I would like to thank everyone who shared information about their graduate program's job-market mentoring practices both here and at Daily Nous. Although additional comments may be still forthcoming, I thought it might be helpful to summarize here the kinds of things that programs with strong job-market mentoring appear to do.
Judging from the information that has been shared so far, it appears that graduate programs with effective job-market mentoring do the following kinds of things:
- Ensure that their students get an "early start" on job-readiness, encouraging and mentoring their students to develop, present, and publish strong term-papers as early in their graduate careers as reasonably possible.
- Distribute a placement handbook to all students, giving students a detailed account of what it takes to be competitive on the market, what the various stages of the job-market process involves, and what should be done when
- Provide students a job-market timeline, outlining what students should aim to accomplish at different stages of their graduate careers (viz. "Year 1", "Year 2", etc.), including an explicit set of deadlines of what to accomplish beginning at least in January the year a candidate goes on the market (e.g. compile dossier materials by February, get faculty feedback by May, have practice job talks and teaching demos in August/September, etc.).
- Have multiple faculty be proactive in soliciting and providing detailed feedback for candidates' job materials, not just a placement director or dissertation supervisor (though a candidate's final materials should also be vetted by a placement director).
- Help students develop job-market materials tailored to different types of jobs, helping candidates compile materials not just for R1 research institutions, but also for teaching-focused institutions, community colleges, etc.
- Hold mock interviews, practice job-talks, and practice teaching demos.
- Offer a faculty-run group seminar, in which job-marketeers meet regularly (e.g. weekly, bi-weekly, etc.) to workshop job-materials, hold practice job-talks, teaching demos, etc.
In contrast, programs with weaker job-market mentoring practices appear to do far less. They may:
- Provide very little "job-readiness" guidance early on when it comes to helping grad students learn how to publish and present at conferences, and develop a strong teaching history/background, leaving grad students to largely figure these things out alone very "late in the game", when they are about to head out onto the market (e.g. with few, if any, publications and conference presentations, and perhaps inadequate teaching experience).
- Not have any kind of job-market seminar for job-marketeers to workshop materials, practice job-talks, etc.
- Not provide any sort of job-market handbook or list of deadlines, leaving students adrift to figure out what a competitive job-market dossier looks like, and without much of a plan (or support) to accomplish this successfully.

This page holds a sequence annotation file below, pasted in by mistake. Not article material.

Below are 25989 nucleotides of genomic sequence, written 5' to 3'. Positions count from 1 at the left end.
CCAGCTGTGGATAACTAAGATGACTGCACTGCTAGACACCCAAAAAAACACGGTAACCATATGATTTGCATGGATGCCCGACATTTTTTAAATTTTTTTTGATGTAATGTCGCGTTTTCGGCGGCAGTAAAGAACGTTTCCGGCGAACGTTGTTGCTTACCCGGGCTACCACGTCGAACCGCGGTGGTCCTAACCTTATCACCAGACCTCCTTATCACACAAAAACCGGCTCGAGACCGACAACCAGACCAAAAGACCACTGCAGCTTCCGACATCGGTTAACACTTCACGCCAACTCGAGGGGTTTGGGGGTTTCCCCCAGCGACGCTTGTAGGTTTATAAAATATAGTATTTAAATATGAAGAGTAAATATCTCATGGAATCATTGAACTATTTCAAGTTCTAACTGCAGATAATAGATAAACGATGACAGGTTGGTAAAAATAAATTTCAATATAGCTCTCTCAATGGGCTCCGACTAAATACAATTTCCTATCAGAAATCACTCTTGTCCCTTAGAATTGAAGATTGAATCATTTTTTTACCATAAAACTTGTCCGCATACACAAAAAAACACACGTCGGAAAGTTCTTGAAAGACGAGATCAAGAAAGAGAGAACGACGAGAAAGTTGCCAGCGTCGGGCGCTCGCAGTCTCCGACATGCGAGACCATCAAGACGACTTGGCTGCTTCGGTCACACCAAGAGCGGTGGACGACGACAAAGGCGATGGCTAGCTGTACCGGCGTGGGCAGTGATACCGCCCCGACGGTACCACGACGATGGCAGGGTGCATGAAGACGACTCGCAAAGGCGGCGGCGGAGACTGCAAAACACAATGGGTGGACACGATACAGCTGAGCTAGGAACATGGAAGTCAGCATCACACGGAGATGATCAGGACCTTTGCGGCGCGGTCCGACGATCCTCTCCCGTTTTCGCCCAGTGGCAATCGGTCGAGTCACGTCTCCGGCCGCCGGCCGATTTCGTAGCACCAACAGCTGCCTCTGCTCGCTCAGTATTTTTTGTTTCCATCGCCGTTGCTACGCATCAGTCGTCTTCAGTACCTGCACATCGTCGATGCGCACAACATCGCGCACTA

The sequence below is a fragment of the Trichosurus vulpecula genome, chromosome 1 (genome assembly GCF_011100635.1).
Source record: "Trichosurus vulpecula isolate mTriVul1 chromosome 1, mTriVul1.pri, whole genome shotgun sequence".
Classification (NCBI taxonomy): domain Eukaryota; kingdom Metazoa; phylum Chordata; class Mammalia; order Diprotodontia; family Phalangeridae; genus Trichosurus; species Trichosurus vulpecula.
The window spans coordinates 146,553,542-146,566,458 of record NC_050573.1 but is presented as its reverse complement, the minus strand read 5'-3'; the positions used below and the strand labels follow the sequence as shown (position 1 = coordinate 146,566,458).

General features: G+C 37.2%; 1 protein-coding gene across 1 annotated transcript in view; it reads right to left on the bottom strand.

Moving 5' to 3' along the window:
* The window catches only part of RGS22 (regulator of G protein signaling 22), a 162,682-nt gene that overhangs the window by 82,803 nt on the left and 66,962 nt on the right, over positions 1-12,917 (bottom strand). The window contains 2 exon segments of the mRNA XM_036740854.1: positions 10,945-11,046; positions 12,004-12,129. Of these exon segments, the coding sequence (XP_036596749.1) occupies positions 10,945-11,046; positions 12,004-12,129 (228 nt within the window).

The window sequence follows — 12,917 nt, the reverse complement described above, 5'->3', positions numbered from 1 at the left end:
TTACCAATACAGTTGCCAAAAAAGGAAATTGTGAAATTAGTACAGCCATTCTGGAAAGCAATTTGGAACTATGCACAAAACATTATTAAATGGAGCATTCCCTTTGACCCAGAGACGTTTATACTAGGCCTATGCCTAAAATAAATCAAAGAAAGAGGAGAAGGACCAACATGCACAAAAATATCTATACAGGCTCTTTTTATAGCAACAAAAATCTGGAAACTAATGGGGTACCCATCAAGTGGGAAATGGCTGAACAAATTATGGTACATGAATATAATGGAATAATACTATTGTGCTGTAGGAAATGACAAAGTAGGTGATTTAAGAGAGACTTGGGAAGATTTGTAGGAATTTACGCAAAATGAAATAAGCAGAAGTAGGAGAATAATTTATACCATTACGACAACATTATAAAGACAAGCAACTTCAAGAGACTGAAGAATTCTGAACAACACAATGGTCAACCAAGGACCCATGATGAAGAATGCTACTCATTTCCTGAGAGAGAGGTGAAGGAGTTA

- Provide some dossier feedback, but only from a placement director, not multiple faculty members, and not in a proactive manner, leaving it to students to seek (or not seek) adequate feedback prior to heading on the market.
- Provide job-market advice and dossier feedback tailored merely to R1-research jobs, leaving students with little clear idea how to apply successfully to jobs at smaller teaching-focused universities, community colleges, etc.
- Only offer one mock interview or practice job-talk, not providing job-candidates with ample practice in front of (and feedback from) faculty and peers, and perhaps no practice teaching demo(s) at all.
Have I left anything out? In any case, I hope readers find this information helpful. It seems to me that:
- Any potential grad student considering attending a PhD program in philosophy should take great care to find out--through discussion with different programs' faculty, grad students, etc.--precisely what kinds of job-market mentoring those programs provide (i.e. whether the program one is considering comes closer to the good set of mentoring practices above, or alternatively, the poorer ones). Given the scarcity of academic jobs in philosophy, I would suggest that prospective students aggressively inquire about these things, asking multiple grad students in programs they might attend to (hopefully) get an accurate picture about what the program in question actually does.
- Graduate students and faculty in programs that do not currently utilize the good practices listed above lobby strongly for program reform, as every program should do right by their own students, giving them a fair chance to be competitive on the market. If your program does not provide effective mentoring practices, consider mobilizing other grad students and faculty to push for improvement--and, of course, be honest with prospective grad students about your program so that they can make an informed decision!